A free-agent frenzy
On Day 1 in 2005, no fewer than nine notable free agents were snapped up: Tony Amonte, Adrian Aucoin, Adam Foote, Pavol Demitra, Derian Hatcher, Bobby Holik, Darren McCarty, Cory Stillman and Alexei Zhitnik.
So far today, we've had 30 signings, and many of them of the significant variety. Here's a look at what's happened (will be updated throughout the day):
Today's UFA signings (in order of $$)
► - latest updates
Zdeno Chara, Boston, five years ($37.5-million)
Huge money here, enough to make Chara the second-highest paid defenceman in the NHL. The regime change has involved a marked contrast with the Bruins way of doing things, and this could definitely be a team to watch next season. The team's defence core now looks as follows: Chara, Mara, Stuart, Tanabe, Jurcina and Alberts. Not too shabby at all. The Bruins look like they'll be up against the cap this season, however, given that they decided against buying out Alexei Zhamnov's $4.1-million deal. (UPDATE: As a reader noted in the comments section, Zhamnov's ankle injury looks as it may be career-ending, meaning his salary will not count against the cap. A break for Boston, to be sure.)
Ed Jovanovski, Phoenix, five years ($32.5-million)
An interesting signing for a team that's going to , although rumours yesterday had mentioned the Coyotes were after the former Canuck. Personally, I think Jovanovski is similar to Bryan McCabe in that he'll be overpaid based on his offensive contributions. (He's being compensated as if he's one of the league's Top 5 blueliners with this deal.) Jovanovski is 30 years old and has had significant injuries for three seasons in a row. His contributions on the power play provide an expensive — and slight — upgrade over those lost when Phoenix dealt away Paul Mara earlier this week.
► Rob Blake, Los Angeles, two years ($12-million)
The 36-year-old Blake benefits from the blueliner bidding, picking up a nice contract given his age and the half decent season he had last year. Blake looked during the playoffs like he'd lost more than a step, but in a power play role he's still one of the best there is.
► Patrik Elias, New Jersey, seven years ($42-million)
Pavel Kubina, Toronto, four years ($20-million)
Wow, wow, wow. The numbers have been high so far today, but $5-million a year for Kubina? The Chara and Jovanovski deals prove that the elite, top-end defencemen are going to get top-end dollars, but Kubina is clearly outside of that Top 20 range. His career high for points came this past season when he had just 38. The Maple Leafs now have $15-million of the $44-million cap dedicated to their top three blueliners.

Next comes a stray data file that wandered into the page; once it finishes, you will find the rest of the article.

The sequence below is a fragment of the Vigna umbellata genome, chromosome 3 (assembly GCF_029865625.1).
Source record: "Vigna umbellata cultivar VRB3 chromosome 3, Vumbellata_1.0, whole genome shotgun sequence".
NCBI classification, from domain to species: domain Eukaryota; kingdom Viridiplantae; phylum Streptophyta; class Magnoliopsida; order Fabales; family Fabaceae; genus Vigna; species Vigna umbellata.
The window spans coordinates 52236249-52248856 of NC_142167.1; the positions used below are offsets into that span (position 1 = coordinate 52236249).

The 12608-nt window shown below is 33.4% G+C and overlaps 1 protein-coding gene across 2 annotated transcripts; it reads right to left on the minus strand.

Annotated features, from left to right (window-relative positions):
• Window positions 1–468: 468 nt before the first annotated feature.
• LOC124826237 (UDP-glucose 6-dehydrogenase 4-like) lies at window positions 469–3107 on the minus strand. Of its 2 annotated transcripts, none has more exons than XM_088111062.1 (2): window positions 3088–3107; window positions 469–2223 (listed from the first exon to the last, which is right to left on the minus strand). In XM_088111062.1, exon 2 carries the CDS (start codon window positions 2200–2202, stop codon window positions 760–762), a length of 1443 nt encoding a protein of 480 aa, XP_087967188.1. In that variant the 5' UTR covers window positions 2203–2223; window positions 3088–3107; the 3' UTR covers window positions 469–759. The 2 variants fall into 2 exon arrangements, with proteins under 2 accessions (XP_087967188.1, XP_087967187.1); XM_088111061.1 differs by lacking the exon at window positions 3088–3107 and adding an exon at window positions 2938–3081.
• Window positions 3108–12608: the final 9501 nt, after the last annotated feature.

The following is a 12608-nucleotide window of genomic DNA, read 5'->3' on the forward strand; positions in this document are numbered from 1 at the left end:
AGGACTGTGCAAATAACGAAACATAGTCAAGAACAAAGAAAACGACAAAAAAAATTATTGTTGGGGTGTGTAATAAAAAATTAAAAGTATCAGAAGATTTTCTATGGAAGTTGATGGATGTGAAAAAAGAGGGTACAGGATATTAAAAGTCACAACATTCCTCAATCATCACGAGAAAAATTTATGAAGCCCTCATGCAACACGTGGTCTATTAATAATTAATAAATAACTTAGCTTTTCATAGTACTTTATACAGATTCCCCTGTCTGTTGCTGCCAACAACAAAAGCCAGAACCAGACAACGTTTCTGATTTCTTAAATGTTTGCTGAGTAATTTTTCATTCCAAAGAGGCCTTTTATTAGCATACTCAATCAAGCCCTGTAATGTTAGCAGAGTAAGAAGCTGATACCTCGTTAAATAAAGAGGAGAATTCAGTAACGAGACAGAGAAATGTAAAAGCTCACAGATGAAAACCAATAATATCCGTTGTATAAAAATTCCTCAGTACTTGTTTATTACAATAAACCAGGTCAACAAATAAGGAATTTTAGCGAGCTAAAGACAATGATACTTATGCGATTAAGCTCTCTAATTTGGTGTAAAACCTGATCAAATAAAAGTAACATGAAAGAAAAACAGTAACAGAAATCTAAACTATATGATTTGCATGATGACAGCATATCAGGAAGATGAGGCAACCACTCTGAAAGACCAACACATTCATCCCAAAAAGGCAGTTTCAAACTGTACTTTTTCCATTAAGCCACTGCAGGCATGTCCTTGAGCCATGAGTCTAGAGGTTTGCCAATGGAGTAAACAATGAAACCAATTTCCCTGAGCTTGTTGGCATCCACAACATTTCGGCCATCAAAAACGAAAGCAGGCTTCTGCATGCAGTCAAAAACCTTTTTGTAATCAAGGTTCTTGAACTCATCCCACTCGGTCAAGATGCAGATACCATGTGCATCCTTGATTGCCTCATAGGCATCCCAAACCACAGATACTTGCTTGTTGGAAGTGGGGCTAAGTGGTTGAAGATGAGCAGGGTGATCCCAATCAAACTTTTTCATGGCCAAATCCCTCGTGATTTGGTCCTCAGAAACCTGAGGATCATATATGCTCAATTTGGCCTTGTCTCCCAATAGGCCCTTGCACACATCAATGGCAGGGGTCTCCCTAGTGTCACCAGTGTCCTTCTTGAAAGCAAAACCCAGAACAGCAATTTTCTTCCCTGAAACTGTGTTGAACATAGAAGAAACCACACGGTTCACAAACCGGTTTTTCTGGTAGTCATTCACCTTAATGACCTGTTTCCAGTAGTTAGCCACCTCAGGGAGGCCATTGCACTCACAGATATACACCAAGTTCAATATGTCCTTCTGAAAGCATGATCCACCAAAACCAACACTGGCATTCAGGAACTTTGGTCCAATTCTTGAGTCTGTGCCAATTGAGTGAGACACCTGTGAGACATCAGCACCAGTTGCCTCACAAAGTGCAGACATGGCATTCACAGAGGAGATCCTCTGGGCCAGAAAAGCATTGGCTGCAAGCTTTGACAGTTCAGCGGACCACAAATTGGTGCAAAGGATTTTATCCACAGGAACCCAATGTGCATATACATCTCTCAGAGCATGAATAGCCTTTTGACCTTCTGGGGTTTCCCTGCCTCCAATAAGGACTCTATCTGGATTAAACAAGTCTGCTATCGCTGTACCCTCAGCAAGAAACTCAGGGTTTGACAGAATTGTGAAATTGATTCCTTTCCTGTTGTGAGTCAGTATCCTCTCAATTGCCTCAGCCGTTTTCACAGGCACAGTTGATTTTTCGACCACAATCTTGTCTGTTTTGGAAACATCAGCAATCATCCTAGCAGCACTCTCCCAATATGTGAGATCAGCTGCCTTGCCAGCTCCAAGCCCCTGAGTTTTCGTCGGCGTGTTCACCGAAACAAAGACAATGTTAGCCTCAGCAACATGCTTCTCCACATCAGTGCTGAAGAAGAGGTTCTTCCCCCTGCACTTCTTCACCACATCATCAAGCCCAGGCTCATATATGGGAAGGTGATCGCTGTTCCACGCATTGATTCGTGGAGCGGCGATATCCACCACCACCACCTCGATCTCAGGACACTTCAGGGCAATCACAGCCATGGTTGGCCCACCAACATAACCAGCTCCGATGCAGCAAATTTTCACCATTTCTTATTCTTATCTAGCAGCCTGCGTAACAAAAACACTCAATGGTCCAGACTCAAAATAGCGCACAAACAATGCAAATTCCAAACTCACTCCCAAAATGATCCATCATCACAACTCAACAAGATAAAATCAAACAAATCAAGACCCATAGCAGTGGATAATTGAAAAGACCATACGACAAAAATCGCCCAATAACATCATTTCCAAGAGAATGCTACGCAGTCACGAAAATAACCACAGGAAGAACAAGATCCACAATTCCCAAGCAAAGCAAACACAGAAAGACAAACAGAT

Marc Savard, Boston, five years ($20-million)
The Bruins strike again. Boston wasn't a team a lot of people were talking about heading into this free-agency period, but here they are, snapping up two of the biggest names available. Savard was one of the NHL's leading scorers before going down with an injury in 2003-04, and then followed that year up with a huge 97-point season in 2006. The Bruins will use Savard with Glen Murray, who had a poor year without Joe Thornton last season, and will keep their top unit of Sturm-Bergeron-Boyes together.
► Mark Parrish, Minnesota, five years ($13.25-million)
Another boost for the Wild's offence. There have been recent rumblings that fans in Minnesota are growing impatient with the team's failure to take steps forward (and score goals), and I think so far this year that this is as active an offseason as I've ever seen the franchise take. Parrish had a fairly poor year last season, but is a Minnesota native and took somewhat of a hometown discount in order to secure a long-term deal with the Wild.
Dwayne Roloson, Edmonton, three years ($11-million)
That's quite a term for a 36-year-old goaltender — especially given his injury in the postseason — and the dollar figure could definitely be a problem should Roloson be relegated to a backup role at some point during the contract's length.
► Martin Gerber, Ottawa, three years ($11.1-million)
I'd heard the Gerber to Ottawa rumours the past few days, so this one didn't come as a surprise. He's considered the best of the somewhat mediocre class of UFA goaltenders available this summer, but offers some nice insurance along with Ray Emery in the Senators goal. This also ensures Dominik Hasek is moving on.
Willie Mitchell, Vancouver, four years ($14-million)
Regardless of what happens, the Canucks defence core will look remarkably different next season due to the loss of Jovanovski. Mitchell receives $3.5-million per year, which is going to really put GM Dave Nonis in a tough spot with the salary cap. Even if the team can shuttle out veterans like Matt Cooke and Dan Cloutier, this will still be a roster with a ton of minimum-salary types on it.